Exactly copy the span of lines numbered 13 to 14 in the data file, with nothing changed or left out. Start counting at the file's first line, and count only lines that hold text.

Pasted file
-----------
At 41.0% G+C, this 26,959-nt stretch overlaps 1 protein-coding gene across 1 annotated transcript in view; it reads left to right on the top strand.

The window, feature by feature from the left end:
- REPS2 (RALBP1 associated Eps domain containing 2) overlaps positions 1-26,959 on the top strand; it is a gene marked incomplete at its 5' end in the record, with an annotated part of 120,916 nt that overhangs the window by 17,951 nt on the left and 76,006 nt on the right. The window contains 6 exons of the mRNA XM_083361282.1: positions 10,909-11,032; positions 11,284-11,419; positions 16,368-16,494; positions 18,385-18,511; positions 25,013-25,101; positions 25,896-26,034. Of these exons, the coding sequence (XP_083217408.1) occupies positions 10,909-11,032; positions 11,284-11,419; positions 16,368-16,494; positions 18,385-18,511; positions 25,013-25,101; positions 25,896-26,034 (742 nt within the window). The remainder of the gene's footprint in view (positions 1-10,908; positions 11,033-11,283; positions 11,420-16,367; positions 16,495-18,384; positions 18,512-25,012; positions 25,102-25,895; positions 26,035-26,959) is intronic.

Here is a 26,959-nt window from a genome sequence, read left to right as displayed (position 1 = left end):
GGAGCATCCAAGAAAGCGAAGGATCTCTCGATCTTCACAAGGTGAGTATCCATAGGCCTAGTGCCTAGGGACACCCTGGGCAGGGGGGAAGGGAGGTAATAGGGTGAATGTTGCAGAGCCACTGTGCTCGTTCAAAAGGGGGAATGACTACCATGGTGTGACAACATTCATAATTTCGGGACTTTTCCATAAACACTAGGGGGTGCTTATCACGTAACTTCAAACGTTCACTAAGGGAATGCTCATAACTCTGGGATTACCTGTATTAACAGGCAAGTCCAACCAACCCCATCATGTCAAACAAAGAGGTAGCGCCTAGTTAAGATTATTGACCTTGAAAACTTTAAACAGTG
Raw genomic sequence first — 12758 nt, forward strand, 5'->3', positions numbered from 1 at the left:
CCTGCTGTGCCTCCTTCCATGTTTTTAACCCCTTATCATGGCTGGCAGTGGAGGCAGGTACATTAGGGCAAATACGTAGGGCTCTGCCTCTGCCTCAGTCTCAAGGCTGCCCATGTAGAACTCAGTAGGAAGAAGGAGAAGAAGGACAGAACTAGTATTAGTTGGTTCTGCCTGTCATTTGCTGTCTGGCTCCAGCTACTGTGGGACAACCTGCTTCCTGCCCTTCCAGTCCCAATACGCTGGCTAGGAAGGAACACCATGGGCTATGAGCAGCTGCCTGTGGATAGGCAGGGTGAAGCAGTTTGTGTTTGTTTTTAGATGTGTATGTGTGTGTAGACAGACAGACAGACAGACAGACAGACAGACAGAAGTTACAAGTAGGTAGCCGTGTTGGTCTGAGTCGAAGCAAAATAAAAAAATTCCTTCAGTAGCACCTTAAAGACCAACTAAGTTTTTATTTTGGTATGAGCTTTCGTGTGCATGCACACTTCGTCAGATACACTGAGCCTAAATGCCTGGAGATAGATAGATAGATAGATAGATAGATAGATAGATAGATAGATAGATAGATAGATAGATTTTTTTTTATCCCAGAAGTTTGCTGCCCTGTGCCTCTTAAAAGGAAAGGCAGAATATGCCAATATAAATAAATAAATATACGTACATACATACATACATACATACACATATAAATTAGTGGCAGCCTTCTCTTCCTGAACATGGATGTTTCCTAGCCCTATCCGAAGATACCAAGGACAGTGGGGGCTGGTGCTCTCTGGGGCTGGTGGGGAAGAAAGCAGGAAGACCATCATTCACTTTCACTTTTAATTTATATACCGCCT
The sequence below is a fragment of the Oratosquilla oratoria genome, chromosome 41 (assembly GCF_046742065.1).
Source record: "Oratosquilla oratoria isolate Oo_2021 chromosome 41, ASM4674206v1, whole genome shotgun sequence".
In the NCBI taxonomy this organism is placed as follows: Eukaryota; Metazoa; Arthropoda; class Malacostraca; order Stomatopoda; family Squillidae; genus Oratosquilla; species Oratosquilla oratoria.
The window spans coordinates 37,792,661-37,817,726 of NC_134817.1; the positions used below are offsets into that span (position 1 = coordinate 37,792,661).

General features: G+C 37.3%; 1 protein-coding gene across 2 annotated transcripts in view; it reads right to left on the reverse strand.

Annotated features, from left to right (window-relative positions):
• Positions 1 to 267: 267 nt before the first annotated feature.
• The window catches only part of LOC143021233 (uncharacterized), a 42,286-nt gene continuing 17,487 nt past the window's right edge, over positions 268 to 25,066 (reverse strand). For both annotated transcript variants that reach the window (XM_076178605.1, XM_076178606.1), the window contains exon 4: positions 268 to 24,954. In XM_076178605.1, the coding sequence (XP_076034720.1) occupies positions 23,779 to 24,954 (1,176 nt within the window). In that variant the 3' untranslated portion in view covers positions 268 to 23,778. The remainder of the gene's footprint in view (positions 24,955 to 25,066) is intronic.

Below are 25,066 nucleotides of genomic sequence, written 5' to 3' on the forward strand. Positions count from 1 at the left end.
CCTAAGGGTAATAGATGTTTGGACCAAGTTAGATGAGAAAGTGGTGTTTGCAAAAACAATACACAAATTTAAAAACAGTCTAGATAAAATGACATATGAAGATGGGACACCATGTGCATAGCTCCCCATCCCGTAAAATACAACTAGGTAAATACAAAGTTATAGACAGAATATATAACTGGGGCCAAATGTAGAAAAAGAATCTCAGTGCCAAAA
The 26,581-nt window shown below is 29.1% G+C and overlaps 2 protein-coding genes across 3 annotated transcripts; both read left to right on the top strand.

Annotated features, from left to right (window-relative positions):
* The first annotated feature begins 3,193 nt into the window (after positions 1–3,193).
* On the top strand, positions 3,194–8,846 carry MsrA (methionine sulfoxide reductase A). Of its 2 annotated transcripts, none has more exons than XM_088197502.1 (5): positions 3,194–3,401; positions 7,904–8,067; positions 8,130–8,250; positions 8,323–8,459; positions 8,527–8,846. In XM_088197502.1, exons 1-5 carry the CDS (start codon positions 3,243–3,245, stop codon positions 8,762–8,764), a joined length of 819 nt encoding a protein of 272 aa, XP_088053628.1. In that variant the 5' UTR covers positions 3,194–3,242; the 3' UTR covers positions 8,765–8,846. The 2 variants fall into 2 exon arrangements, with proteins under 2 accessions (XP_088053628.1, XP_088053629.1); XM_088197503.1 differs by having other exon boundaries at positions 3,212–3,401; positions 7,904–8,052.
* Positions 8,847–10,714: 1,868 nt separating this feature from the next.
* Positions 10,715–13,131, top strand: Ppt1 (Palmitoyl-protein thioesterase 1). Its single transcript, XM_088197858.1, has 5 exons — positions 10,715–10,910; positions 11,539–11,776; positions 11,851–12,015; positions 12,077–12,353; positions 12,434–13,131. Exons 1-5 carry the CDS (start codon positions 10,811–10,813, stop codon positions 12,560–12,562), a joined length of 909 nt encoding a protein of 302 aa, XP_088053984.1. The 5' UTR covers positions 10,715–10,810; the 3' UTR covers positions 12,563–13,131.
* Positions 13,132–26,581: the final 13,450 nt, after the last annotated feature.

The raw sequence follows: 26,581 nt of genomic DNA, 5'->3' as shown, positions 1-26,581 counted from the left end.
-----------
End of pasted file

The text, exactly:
Annotated features, from left to right (window-relative positions):
• Positions 1 to 267: 267 nt before the first annotated feature.